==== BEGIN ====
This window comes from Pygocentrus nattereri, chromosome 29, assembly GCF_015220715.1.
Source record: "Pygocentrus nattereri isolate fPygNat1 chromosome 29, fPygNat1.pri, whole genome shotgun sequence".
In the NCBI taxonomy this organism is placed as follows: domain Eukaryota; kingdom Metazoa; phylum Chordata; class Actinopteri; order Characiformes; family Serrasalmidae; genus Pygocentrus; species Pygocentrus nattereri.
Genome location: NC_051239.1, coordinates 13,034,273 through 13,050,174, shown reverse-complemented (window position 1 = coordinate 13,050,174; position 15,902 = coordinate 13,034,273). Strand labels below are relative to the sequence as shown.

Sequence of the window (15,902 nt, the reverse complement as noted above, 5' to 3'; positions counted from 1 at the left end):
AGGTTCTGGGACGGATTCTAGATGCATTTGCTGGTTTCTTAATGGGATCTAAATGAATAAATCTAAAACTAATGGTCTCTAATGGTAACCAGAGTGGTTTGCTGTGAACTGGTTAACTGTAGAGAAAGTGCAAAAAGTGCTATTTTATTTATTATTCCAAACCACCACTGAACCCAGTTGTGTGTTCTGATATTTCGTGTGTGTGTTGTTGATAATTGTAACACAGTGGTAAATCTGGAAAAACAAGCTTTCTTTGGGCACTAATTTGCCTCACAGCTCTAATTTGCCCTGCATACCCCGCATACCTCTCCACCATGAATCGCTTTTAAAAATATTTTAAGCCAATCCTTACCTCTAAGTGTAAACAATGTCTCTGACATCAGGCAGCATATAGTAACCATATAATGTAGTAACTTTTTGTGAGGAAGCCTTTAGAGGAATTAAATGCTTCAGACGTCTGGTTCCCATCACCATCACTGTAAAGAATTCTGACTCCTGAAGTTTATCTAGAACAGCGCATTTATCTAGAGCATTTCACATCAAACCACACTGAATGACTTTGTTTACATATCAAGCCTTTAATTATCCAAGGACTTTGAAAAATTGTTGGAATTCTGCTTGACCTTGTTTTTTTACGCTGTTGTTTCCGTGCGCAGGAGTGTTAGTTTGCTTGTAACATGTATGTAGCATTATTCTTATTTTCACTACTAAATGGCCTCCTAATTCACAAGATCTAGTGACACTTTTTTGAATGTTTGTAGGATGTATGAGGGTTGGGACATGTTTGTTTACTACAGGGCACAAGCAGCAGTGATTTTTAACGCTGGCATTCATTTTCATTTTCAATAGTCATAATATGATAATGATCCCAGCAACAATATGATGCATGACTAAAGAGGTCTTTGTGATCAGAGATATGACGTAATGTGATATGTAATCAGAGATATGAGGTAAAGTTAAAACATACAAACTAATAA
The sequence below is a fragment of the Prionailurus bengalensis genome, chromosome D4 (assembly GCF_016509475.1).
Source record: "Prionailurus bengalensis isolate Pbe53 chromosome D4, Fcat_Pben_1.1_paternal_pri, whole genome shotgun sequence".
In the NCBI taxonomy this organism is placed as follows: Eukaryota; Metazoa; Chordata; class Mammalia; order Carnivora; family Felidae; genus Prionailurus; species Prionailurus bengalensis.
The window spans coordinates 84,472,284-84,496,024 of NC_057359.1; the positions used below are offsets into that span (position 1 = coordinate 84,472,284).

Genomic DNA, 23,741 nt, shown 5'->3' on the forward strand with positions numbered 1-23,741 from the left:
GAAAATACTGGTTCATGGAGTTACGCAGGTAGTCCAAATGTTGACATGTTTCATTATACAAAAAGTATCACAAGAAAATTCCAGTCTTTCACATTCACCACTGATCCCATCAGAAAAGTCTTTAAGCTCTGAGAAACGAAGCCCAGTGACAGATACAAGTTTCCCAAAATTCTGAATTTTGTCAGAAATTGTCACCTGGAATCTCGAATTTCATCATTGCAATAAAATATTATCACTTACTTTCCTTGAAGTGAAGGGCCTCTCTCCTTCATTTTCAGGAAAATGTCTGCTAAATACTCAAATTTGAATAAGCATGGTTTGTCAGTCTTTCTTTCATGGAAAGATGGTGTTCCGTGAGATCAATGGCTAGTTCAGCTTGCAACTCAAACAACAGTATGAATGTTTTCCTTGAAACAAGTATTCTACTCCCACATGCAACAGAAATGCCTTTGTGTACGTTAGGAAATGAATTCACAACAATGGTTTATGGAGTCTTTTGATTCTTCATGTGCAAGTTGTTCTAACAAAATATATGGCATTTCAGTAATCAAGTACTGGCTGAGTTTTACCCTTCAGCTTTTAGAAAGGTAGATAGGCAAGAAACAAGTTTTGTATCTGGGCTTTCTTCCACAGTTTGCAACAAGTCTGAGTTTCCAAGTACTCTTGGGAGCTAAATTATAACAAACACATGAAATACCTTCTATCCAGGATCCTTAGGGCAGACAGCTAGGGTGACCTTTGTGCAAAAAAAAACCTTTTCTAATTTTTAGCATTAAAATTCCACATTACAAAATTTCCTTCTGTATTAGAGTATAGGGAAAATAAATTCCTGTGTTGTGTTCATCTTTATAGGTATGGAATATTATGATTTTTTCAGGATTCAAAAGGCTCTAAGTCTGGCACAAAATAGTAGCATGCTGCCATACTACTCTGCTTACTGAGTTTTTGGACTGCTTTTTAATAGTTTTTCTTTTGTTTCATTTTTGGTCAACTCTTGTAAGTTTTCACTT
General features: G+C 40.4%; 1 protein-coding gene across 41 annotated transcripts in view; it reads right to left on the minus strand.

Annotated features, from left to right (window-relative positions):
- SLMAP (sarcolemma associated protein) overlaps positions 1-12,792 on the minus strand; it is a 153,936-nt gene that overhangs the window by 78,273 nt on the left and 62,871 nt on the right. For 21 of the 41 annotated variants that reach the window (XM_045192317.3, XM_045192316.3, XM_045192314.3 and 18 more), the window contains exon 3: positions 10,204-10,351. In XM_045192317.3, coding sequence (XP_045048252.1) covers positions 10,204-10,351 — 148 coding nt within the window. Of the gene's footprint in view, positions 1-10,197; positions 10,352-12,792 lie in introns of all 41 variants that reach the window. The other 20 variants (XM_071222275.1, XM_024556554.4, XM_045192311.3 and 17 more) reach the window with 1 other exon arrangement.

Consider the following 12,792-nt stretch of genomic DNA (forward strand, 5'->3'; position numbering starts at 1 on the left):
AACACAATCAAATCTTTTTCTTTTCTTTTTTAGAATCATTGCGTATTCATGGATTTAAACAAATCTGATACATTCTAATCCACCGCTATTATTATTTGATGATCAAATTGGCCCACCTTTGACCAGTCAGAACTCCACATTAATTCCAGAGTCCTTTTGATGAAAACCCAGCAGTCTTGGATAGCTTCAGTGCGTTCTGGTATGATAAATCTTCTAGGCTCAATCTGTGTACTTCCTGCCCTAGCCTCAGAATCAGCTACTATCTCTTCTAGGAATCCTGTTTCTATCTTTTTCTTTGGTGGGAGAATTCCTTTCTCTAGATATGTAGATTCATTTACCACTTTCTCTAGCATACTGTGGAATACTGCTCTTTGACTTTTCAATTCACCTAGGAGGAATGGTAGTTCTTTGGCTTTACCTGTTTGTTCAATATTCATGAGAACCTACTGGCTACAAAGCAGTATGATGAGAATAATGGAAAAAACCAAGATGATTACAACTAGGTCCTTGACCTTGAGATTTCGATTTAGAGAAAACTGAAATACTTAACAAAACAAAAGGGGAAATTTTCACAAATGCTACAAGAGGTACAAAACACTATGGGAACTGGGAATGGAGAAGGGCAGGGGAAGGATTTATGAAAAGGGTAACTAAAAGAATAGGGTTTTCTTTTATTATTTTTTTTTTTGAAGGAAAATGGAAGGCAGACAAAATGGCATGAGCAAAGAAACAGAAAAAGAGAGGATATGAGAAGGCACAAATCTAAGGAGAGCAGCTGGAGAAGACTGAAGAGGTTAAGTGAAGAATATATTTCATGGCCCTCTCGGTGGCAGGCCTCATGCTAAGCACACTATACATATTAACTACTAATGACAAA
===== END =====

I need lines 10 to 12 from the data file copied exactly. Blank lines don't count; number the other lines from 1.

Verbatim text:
The window spans coordinates 84,472,284-84,496,024 of NC_057359.1; the positions used below are offsets into that span (position 1 = coordinate 84,472,284).

Genomic DNA, 23,741 nt, shown 5'->3' on the forward strand with positions numbered 1-23,741 from the left:
GAAAATACTGGTTCATGGAGTTACGCAGGTAGTCCAAATGTTGACATGTTTCATTATACAAAAAGTATCACAAGAAAATTCCAGTCTTTCACATTCACCACTGATCCCATCAGAAAAGTCTTTAAGCTCTGAGAAACGAAGCCCAGTGACAGATACAAGTTTCCCAAAATTCTGAATTTTGTCAGAAATTGTCACCTGGAATCTCGAATTTCATCATTGCAATAAAATATTATCACTTACTTTCCTTGAAGTGAAGGGCCTCTCTCCTTCATTTTCAGGAAAATGTCTGCTAAATACTCAAATTTGAATAAGCATGGTTTGTCAGTCTTTCTTTCATGGAAAGATGGTGTTCCGTGAGATCAATGGCTAGTTCAGCTTGCAACTCAAACAACAGTATGAATGTTTTCCTTGAAACAAGTATTCTACTCCCACATGCAACAGAAATGCCTTTGTGTACGTTAGGAAATGAATTCACAACAATGGTTTATGGAGTCTTTTGATTCTTCATGTGCAAGTTGTTCTAACAAAATATATGGCATTTCAGTAATCAAGTACTGGCTGAGTTTTACCCTTCAGCTTTTAGAAAGGTAGATAGGCAAGAAACAAGTTTTGTATCTGGGCTTTCTTCCACAGTTTGCAACAAGTCTGAGTTTCCAAGTACTCTTGGGAGCTAAATTATAACAAACACATGAAATACCTTCTATCCAGGATCCTTAGGGCAGACAGCTAGGGTGACCTTTGTGCAAAAAAAAACCTTTTCTAATTTTTAGCATTAAAATTCCACATTACAAAATTTCCTTCTGTATTAGAGTATAGGGAAAATAAATTCCTGTGTTGTGTTCATCTTTATAGGTATGGAATATTATGATTTTTTCAGGATTCAAAAGGCTCTAAGTCTGGCACAAAATAGTAGCATGCTGCCATACTACTCTGCTTACTGAGTTTTTGGACTGCTTTTTAATAGTTTTTCTTTTGTTTCATTTTTGGTCAACTCTTGTAAGTTTTCACTT